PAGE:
Orlando, Fla. • Trey Burke sat at his table on draft night, dressed in a blue suit with a gold tie, and waited for his name to be called.
The Cavaliers surprised everyone by picking Anthony Bennett out of UNLV. Orlando took Victor Oladipo. The Pelicans seemed a likely landing spot, but a trade brought veteran point guard Jrue Holiday to New Orleans to fill the need. The Detroit Pistons skipped on the Michigan man, too.
Jazz at Magic
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Records » Jazz 6-21; Magic 8-17
About the Jazz » Playing the second game of a five-game road trip and coming off a blowout loss in Miami. ... Guard Alec Burks scored a career-high 31 points against the Heat.
About the Magic » Have won just two of their last 10 games but have returned to central Florida for a two-week homestand.
The kid from Columbus, Ohio, who had been overlooked by some as a recruit only to take the Wolverines to the NCAA title game while being named the best college basketball player in the country had been passed over by eight NBA teams before he took to the stage.
Burke has taken the reins of the Utah Jazz and finds himself near the top of the heap in early Rookie of the Year talks a quarter of the way through his rookie season.
"I feel like I’m in the right spot," he said Tuesday morning. "We have a growing team. We’re really young. I feel like we’re going in the right direction."
That doesn’t mean Burke has completely forgotten.
"It gives me a little motivation going into those games," said the point guard as he prepared to face Oladipo and the Magic on Wednesday night.
Of the eight players taken ahead of Burke, Oladipo is seen as the biggest competitor for the rookie prize. But while Burke said winning the award is a goal, it’s not something he spends much time thinking about.
"It’s not something I’m stressing over," he said. "I’m just trying to play my game. ... That’s just putting extra pressure on yourself. I’ve played better when I just go out there freely. Don’t think about that and just play the game."
Burke was Vegas’ favorite for Rookie of the Year before the season, but a fractured right finger in preseason cost him the first 12 games of the season. Burke has climbed up the rookie ladder since his return.
"Since he’s been healthy, he’s changed that team," Miami Heat coach Erik Spoelstra said. "Once he got healthy and he got into the mix, it’s not a coincidence that everything starts to look a little bit more organized. That’s what happens with very good guard play. He has a very promising future. But that future is already happening right now."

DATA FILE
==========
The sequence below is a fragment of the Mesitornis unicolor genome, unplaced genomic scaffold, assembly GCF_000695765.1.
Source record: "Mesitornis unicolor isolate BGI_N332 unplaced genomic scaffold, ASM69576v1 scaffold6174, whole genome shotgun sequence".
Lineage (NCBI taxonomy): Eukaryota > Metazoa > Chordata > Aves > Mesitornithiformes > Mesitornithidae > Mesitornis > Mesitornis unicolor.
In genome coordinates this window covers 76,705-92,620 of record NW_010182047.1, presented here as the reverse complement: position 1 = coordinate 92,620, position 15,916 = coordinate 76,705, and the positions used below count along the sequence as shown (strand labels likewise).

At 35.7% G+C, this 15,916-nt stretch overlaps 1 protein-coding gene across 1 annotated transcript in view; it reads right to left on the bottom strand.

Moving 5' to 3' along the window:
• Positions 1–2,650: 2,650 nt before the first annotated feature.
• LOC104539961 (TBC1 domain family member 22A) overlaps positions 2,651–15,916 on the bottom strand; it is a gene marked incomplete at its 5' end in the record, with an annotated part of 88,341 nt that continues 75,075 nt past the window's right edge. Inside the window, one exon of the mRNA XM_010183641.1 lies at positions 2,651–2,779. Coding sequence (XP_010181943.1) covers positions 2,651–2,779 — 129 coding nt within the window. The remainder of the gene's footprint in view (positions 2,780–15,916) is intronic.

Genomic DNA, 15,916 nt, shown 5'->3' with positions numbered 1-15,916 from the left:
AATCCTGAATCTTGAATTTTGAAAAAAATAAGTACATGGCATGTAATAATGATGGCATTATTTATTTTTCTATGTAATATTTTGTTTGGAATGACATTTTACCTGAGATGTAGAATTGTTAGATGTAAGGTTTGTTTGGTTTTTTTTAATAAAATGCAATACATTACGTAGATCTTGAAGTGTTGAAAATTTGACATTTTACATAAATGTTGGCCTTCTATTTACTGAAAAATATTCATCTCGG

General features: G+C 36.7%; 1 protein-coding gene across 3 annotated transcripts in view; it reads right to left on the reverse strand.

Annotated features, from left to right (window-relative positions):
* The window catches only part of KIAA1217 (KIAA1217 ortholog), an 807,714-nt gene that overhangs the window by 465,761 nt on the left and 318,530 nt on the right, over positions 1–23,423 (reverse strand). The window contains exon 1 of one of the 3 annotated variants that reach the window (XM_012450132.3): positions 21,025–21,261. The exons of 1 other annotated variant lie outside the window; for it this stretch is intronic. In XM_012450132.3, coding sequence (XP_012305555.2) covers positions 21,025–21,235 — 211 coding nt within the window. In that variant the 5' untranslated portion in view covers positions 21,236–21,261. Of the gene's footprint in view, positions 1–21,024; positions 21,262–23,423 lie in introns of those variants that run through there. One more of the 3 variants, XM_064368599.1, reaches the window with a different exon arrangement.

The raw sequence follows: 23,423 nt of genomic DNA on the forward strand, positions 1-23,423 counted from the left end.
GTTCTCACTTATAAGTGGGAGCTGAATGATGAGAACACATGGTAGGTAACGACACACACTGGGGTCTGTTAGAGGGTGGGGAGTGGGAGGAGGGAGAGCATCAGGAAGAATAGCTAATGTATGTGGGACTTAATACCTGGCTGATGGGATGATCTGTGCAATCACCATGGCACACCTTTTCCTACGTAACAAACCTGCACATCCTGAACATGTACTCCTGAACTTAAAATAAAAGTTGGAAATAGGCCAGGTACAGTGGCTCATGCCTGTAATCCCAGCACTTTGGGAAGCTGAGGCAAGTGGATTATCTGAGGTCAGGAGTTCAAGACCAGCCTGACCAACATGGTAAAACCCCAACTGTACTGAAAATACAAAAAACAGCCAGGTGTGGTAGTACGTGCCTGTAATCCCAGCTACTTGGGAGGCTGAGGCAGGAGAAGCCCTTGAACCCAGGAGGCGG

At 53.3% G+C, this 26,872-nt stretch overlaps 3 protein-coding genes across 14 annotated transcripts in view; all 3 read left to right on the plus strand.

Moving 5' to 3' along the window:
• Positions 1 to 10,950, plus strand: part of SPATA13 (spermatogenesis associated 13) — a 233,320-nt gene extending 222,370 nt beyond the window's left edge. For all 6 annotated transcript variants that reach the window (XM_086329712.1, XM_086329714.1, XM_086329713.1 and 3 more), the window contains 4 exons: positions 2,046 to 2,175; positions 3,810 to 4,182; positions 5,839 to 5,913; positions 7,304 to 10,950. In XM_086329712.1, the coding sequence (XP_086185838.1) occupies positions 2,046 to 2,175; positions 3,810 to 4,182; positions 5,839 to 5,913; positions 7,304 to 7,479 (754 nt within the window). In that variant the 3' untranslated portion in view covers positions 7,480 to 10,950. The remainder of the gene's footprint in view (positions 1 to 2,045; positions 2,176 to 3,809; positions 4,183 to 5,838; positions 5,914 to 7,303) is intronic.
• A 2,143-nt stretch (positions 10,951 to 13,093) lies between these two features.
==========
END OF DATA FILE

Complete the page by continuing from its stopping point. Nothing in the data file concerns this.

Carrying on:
While Burke was hurt, both Oladipo and Philadelphia’s Michael Carter-Williams, a point guard drafted one pick after Burke, dazzled at times. Carter-Williams, in particular, showed flashes of brilliance.
The three guards are the league’s top scoring rookies, with Carter-Williams averaging 17.7 points a game to Oladipo’s 13.8 and Burke’s 12.4.
Carter-Williams and Burke also are one and two in assists, averaging 7.3 and 4.9 a night, respectively. But Burke’s assist-to-turnover ratio is nearly twice as good (3.7 to 2) as the Philly guard’s.
Oladipo, meanwhile, is a top-five rookie rebounder and is dishing 3.5 assists a night.
Burke is coming off a poor performance Monday night in Miami, a game in which he hit just 1 of his 8 attempts and finished with just three points.
But Jazz coach Ty Corbin has seen Burke’s work ethic and steady demeanor, and he expects his young floor general to bounce back against Orlando.
It’s a matchup Burke said he’s looking forward to. Oladipo’s Indiana Hoosiers beat Burke’s Wolverines twice a season ago, including once while Michigan was ranked No. 1. The two were standing side by side at the end of the season, waiting to hear who had won the Wooden Award for the nation’s best player.
A year later, they’re in a battle for another title.
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